While the Court trusts that the Veterans Administration will conduct an epidemiological study, if feasible, as required by law, such a study by definition would not duplicate NAAV's proposed studies.
As NAAV explains, the focus of those clinical studies is on new, as opposed to recognized, diseases. Most significantly, government scientists recognize that a valid epidemiological study could not be based upon the self-selected group of veterans who contacted DNA. Affidavit of James J. Smith at para. 14. A clinical study, however, could use that population. Affidavits and Supplemental Declarations of Drs. Cobb and Lambert.
Thus, NAAV's proposed studies would provide a public benefit additional to any provided by the government's own proposed study. Plaintiff has sufficiently dispelled defendants' speculation that plaintiff's studies will unlikely be achieved. Written plans for the studies have been prepared and the studies have been begun, but access to more atomic veterans is needed. Supplemental Declarations of Dr. Cobb at para. 7 and Dr. Lambert at para. 7. See Plaintiff's Exhibits B at paras. 4-5, C at paras. 5-7. The number of atomic veterans to whom NAAV now has access is insufficient to continue. Furthermore, NAAV does not intend to finance the studies itself; other non-profit organizations are assisting it. Plaintiff's Exhibits B and C.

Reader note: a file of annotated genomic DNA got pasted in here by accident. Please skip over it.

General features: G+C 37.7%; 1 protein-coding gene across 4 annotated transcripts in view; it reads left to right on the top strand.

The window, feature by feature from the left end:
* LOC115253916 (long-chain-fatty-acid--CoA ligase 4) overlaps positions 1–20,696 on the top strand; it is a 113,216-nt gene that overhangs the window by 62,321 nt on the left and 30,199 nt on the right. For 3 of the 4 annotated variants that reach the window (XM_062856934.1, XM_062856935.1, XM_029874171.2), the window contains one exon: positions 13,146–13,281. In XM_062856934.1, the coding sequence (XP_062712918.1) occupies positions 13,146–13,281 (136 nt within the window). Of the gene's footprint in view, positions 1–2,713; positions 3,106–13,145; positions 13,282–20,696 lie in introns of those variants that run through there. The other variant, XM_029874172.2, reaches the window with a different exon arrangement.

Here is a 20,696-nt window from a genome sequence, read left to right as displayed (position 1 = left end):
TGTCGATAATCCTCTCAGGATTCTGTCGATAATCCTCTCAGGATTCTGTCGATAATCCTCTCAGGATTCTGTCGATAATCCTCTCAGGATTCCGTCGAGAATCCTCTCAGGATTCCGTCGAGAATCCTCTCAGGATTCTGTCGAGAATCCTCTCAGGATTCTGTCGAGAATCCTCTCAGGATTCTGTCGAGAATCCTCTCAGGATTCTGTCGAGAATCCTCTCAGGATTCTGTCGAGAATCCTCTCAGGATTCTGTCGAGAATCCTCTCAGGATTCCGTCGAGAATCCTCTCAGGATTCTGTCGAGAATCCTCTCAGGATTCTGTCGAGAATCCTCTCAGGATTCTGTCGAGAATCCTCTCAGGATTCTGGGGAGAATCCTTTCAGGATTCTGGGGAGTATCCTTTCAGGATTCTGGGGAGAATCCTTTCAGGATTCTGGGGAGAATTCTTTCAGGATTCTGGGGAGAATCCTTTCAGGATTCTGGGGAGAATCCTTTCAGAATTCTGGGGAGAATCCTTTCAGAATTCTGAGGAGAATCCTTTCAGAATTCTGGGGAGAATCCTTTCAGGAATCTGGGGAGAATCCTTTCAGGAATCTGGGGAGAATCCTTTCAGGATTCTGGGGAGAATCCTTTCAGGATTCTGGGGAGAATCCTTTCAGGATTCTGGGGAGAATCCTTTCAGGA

NAAV also needs the names and addresses of atomic veterans to inform them of NAAV's "Self-Help Guide on Radiation" and NAAV's atomic veteran locator service. NAAV's Self-Help Guide is published and distributed to provide information to atomic veterans about filing a claim with the Veterans Administration for service-connected disability benefits related to their exposure to atomic radiation. The locator service is used by atomic veterans to establish contact with other atomic veterans and to obtain evidence to support a claim for service-connected disability benefits. In addition, NAAV seeks to ensure that DNA has in fact provided atomic veterans with the information as defendants have alleged. See Affidavit of E. Cooper Brown at paras. 9-11.
Defendants maintain that because DNA has informed the veterans of benefits available to them through various means, "NAAV's attempt to do so would only be redundant and accomplish no public purpose." Defendants' Memorandum at 15; see Auton Affidavit at para. 3 and Tab F; Haycraft Declaration at para. 13. The Court need not evaluate the adequacy of defendants' materials to conclude reasonably that NAAV's Self-Help Guide could increase a veteran's knowledge about government programs and assist him to present more effectively a claim for benefits. Moreover, the record contains some evidence that all veterans may not be receiving information supplied by DNA. See, e.g., Plaintiff's Exhibit A at para. 10.